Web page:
Of course, at least media companies have the excuse that they are still making money off the old model. Perhaps the most frustrating part of all is that the broadcast ghost still haunts marketers, organizations, and independent producers outside the media industries that publish media texts. These creators, despite not being saddled with needing to “monetize” that content, still often adopt breadth of views as the metric for success—no matter what the actual goal of their communication might be.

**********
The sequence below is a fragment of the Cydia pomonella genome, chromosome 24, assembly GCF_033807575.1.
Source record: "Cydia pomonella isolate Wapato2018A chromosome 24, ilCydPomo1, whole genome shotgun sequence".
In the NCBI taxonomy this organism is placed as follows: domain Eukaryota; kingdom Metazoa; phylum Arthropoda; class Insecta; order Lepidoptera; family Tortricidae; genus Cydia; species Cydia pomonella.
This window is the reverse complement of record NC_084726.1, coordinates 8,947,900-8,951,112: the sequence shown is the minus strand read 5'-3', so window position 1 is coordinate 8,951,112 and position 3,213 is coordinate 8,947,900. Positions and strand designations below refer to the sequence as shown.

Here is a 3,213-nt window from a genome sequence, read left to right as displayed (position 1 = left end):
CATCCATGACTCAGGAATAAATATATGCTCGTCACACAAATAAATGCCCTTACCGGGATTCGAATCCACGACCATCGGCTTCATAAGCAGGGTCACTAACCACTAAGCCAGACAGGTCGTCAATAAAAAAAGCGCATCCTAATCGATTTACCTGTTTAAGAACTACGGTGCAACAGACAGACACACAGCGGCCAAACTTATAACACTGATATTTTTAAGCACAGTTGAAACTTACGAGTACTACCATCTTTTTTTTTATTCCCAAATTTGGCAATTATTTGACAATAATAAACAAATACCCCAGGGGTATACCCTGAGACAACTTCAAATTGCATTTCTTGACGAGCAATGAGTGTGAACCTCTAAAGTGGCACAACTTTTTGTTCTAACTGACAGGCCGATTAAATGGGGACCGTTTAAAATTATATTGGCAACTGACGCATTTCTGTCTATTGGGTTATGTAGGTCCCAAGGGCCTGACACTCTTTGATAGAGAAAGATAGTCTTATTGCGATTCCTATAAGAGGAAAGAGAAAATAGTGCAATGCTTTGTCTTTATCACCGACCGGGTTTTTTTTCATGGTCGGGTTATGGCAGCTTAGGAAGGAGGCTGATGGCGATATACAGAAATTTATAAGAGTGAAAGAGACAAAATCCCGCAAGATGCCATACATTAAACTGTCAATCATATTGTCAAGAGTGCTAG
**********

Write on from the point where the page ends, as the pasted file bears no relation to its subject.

In a 2016 essay I wrote for Public Relations and Participatory Culture: Fandom, Social Media, and Community Engagement, entitled “Public Relations and the Attempt to Avoid Truly Relating to Our Publics,” I argue that marketers/public relations professionals have in fact embraced these strategies of reach and data to measure success, rather than looking at depth of participation or impact, because—even though their “content strategy” may not be saddled by having to figure out how to make money off their media texts, but rather to get people to meaningfully engage with the stories they produce, they are likewise operating off metrics of success shaped by decades of the “broadcast mentality.” Advertisers determined success based on reach of their ads; PR professionals by the audience numbers of the outlets who covered stories about their company. Even when they have less direct business incentive to remain tethered to the metrics of yesteryear, these industries still gravitate to the impressive numeric aggregation of reach.